Fibrillin-rich microfibrils are thin filamentous connective tissue assemblies present in virtually all dynamic connective tissues (Fig. 5.1) (Kielty and Shuttleworth, 1995; Handford et al., 2000; Sherratt et al., 2000). In elastic tissues – such as aorta, lung, skin, and elastic cartilage – preformed bundles of microfibrils form a template for tropoelastin deposition during elastic fibre formation and are retained as an outer mantle of mature elastic fibres (Mecham and Heuser, 1991). Microfibril arrays are often abundant in tissues which do not express elastin, such as the ciliary zonules of the eye which hold the lens in dynamic equilibrium (Ashworth et al., 2000).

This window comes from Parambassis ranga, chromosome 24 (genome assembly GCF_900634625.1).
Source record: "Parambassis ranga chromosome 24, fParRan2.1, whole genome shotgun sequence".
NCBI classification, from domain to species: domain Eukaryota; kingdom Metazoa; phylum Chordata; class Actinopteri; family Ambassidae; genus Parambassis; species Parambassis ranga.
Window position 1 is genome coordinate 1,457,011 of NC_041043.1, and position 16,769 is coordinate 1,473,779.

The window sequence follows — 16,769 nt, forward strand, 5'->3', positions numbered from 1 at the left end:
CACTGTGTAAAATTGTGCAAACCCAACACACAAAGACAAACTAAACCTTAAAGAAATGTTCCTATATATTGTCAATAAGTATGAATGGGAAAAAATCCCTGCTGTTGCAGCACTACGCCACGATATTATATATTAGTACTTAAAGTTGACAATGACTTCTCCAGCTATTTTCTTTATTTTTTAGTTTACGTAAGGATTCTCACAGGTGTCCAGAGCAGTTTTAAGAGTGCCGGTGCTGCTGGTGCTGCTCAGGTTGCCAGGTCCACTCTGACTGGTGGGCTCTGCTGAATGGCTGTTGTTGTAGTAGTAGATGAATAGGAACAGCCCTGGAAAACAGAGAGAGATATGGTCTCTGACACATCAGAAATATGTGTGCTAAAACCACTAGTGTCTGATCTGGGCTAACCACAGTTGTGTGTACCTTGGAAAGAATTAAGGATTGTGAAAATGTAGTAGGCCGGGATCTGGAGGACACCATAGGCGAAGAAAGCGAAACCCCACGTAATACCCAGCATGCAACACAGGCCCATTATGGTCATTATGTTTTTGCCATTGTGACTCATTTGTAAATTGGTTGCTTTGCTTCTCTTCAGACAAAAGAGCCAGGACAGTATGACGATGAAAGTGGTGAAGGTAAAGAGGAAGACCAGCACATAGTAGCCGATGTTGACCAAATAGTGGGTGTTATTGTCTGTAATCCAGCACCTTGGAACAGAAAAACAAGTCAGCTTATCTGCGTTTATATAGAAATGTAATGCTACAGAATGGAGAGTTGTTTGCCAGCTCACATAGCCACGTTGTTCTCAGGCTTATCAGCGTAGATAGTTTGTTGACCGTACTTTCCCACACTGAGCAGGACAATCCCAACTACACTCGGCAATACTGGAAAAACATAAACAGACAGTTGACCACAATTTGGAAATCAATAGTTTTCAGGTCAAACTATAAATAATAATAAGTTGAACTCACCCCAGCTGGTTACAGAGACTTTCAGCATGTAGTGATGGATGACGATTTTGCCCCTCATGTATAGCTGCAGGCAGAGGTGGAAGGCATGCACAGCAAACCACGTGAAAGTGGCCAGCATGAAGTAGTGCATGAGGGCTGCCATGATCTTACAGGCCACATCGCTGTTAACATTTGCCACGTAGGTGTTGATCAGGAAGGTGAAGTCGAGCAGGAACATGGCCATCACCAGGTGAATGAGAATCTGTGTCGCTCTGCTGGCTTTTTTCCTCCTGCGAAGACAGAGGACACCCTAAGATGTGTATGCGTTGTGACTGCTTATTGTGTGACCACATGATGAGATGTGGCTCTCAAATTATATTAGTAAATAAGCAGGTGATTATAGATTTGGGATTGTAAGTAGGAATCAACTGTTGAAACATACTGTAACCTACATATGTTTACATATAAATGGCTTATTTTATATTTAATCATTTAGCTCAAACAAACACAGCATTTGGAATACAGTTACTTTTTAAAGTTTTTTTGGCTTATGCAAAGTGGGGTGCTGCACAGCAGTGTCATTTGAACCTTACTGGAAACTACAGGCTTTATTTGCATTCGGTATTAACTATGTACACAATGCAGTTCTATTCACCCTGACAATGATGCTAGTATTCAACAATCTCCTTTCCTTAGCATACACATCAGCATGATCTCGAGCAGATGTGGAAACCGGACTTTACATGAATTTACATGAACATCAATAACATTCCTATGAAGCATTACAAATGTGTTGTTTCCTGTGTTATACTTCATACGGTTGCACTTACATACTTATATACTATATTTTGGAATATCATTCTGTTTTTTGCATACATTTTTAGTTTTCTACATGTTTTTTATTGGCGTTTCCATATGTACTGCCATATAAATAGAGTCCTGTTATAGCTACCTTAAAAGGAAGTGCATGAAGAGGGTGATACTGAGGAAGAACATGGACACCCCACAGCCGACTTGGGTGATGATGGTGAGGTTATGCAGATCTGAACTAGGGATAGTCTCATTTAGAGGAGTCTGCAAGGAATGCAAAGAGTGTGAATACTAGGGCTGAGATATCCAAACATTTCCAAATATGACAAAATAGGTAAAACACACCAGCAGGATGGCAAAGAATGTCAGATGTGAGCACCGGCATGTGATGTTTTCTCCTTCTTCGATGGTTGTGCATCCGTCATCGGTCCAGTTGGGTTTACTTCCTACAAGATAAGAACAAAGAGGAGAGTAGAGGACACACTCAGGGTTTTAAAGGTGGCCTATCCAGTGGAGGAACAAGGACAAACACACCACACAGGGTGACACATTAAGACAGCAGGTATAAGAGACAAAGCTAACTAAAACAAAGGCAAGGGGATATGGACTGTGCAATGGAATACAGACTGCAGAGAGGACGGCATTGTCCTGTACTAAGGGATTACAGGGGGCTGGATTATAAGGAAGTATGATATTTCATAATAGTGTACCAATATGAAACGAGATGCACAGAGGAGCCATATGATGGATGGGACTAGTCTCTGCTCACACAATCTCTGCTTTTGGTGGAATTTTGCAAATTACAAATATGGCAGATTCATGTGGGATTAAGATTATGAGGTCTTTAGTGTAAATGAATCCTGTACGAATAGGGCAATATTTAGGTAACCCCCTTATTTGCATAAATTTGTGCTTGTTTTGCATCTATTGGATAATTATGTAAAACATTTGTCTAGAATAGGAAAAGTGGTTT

Several recent studies, based on whole tissues and isolated fibrillin-rich microfibrils, have highlighted their unique elastic properties that are critical to their biological function alone or in association with elastin. The extensibility of lobster aorta was accounted for by microfibril arrays that intersperse medial smooth muscle cells (McConnell et al., 1996). Extracted sea cucumber microfibrils exhibited long-range elastomeric properties (Thurmond and Trotter, 1996). X-ray diffraction, tensile testing, and stress-relaxation tests demonstrated that hydrated mammalian ciliary zonules and microfibril bundles are reversibly extensible in the presence or absence of calcium (Wess et al., 1998a; Wright et al., 1999; Eriksen et al., 2001). Isolated human microfibrils tangled in debris during preparation for electron microscopy can become stretched to periodicities up to ∼ 165 nm (Keene et al., 1991). Extended microfibrils, often observed in matrix metalloproteinase-treated preparations, may reflect pathological loss of elastic recoil (Ashworth et al., 1999a).